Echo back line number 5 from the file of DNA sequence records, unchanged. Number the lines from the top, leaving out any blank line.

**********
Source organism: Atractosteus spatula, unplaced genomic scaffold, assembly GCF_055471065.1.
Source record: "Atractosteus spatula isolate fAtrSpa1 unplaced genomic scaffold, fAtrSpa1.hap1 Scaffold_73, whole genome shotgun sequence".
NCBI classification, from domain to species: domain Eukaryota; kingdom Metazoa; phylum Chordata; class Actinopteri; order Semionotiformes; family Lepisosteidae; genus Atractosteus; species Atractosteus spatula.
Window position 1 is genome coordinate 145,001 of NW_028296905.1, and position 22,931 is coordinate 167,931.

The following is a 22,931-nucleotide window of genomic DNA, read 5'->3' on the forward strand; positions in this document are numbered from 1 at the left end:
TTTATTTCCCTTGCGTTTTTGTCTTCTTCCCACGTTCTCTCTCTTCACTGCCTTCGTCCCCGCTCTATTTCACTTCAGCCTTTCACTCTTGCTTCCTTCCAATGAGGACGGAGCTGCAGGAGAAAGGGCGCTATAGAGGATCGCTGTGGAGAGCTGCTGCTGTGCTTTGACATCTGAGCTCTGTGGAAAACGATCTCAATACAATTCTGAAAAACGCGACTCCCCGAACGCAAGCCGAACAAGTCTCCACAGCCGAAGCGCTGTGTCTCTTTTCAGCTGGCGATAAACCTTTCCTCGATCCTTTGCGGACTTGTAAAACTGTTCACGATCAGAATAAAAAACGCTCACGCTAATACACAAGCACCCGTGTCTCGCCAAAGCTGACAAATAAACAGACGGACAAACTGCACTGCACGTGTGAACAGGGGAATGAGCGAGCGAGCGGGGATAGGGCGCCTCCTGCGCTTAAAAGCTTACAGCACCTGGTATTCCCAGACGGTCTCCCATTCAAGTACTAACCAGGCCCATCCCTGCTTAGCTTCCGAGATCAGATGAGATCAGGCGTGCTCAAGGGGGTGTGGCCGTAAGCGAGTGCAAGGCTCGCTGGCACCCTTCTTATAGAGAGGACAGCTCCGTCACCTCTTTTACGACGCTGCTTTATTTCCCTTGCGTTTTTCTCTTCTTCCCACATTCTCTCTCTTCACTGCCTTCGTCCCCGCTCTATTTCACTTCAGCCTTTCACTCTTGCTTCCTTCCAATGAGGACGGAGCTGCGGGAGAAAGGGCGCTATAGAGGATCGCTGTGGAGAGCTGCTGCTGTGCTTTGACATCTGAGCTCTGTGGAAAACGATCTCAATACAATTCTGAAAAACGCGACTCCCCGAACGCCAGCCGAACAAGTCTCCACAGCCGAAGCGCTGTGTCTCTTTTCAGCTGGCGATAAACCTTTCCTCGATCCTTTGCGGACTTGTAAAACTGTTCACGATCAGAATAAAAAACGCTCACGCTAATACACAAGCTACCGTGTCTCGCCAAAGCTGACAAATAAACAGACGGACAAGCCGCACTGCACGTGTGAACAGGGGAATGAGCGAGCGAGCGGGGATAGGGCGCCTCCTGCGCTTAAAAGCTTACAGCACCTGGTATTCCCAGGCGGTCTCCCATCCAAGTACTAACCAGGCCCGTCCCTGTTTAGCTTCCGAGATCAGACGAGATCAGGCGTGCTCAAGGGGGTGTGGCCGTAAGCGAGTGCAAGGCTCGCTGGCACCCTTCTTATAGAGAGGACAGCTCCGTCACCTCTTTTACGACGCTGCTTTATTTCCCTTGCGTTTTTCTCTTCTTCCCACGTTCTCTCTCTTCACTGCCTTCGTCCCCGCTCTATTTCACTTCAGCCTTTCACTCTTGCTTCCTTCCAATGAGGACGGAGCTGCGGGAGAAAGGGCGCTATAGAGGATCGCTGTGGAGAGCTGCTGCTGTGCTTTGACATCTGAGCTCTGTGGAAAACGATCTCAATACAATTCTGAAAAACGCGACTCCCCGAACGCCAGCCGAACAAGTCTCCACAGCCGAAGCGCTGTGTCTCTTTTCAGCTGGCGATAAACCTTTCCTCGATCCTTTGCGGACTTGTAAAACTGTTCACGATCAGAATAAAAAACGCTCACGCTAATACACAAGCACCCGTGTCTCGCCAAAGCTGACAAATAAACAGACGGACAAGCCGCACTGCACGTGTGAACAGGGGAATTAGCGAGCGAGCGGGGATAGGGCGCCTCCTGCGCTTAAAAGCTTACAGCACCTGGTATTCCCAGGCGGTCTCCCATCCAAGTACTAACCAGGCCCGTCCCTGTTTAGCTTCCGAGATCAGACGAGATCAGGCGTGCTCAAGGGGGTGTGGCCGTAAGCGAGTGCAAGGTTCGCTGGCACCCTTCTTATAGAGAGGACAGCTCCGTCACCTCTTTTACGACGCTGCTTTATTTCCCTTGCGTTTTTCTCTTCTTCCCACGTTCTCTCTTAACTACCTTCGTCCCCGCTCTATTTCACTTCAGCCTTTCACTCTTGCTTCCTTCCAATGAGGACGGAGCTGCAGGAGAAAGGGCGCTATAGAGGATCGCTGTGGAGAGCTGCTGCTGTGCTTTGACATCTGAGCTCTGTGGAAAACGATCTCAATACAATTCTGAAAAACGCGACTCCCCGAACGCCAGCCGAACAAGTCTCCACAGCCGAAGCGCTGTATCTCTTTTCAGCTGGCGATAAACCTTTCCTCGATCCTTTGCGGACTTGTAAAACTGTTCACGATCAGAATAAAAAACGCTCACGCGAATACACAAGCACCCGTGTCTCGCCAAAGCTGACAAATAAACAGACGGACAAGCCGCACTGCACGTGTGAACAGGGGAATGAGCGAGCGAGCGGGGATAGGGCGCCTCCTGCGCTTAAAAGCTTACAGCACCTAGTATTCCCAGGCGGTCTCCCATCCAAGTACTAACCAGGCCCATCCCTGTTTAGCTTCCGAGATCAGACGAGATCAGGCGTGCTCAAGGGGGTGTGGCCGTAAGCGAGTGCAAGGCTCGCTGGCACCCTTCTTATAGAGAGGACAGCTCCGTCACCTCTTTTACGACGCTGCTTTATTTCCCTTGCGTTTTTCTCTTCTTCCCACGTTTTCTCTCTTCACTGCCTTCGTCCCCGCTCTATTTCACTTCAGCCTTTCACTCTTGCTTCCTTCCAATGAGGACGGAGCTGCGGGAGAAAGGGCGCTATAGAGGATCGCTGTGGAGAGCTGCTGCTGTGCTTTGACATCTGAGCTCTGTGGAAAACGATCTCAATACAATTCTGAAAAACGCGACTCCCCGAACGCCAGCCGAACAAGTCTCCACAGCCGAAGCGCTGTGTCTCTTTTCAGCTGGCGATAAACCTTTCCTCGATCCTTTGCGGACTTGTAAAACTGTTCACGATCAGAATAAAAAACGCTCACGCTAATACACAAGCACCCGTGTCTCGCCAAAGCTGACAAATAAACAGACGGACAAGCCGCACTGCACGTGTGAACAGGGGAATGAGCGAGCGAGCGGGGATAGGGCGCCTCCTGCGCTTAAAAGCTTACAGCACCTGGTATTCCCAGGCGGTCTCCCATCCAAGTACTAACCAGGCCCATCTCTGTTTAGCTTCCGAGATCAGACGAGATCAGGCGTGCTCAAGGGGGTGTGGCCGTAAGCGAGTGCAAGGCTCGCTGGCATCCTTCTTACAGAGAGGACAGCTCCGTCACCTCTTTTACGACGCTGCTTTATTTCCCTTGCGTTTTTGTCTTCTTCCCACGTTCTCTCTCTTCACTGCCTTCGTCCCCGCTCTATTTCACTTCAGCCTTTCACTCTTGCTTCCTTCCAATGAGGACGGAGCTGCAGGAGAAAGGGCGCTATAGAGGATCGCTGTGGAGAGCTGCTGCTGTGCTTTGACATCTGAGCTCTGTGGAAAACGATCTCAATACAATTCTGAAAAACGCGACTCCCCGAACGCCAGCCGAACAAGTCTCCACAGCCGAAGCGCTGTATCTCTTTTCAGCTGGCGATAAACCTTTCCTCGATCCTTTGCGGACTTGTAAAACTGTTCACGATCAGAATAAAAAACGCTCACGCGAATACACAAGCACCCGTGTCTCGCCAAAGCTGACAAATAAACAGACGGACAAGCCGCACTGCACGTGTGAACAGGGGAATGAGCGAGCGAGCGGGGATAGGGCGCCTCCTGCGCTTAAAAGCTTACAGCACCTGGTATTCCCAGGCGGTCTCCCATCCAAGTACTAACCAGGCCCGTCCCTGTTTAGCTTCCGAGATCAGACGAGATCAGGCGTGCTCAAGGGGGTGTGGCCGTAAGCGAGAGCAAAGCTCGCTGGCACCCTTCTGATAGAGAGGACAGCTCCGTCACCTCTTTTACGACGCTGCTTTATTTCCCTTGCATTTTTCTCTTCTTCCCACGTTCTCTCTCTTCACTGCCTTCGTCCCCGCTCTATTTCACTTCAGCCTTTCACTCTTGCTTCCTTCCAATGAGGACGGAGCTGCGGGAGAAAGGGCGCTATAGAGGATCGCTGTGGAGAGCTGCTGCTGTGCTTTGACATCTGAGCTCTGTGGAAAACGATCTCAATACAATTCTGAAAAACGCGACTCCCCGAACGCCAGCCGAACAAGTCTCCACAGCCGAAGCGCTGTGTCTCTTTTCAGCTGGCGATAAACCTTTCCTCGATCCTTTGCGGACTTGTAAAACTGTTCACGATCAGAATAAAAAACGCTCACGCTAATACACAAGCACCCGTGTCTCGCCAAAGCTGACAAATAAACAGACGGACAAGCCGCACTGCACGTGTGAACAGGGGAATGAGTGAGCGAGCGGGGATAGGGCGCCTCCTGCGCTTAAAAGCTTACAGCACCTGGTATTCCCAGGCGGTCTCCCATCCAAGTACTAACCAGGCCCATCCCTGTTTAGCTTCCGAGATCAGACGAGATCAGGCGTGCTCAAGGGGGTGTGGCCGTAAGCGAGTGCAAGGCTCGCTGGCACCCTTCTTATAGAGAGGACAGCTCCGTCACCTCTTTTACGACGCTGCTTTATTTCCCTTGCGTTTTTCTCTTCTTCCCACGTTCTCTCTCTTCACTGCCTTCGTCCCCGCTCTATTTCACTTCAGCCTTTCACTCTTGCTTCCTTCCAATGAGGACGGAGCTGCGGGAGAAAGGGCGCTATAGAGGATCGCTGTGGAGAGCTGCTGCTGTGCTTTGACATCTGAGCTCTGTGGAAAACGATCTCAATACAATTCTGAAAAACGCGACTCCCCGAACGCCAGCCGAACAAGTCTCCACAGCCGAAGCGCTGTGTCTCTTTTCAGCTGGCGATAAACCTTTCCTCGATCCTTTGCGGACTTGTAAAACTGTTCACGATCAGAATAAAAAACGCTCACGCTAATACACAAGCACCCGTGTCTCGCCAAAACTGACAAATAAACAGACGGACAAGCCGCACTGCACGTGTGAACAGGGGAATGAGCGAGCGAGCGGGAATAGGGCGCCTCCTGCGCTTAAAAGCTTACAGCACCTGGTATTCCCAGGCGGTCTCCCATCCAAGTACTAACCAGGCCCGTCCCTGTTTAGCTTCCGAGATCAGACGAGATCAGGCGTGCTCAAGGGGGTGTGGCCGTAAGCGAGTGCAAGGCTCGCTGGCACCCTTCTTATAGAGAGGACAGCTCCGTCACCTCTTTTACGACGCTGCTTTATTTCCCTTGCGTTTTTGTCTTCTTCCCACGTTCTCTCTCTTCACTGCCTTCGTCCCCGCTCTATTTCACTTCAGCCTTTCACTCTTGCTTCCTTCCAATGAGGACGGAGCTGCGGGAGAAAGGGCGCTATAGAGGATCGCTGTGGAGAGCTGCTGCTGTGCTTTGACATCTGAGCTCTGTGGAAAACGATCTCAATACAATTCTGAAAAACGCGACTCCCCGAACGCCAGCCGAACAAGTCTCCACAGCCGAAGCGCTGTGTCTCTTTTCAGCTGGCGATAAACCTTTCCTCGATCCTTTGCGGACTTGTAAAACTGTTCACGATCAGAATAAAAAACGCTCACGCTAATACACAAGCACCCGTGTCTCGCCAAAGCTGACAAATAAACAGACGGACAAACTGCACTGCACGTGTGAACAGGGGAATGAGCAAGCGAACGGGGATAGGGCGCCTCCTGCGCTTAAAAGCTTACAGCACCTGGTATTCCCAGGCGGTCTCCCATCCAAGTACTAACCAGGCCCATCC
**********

The following is a 22,931-nucleotide window of genomic DNA, read 5'->3' on the forward strand; positions in this document are numbered from 1 at the left end: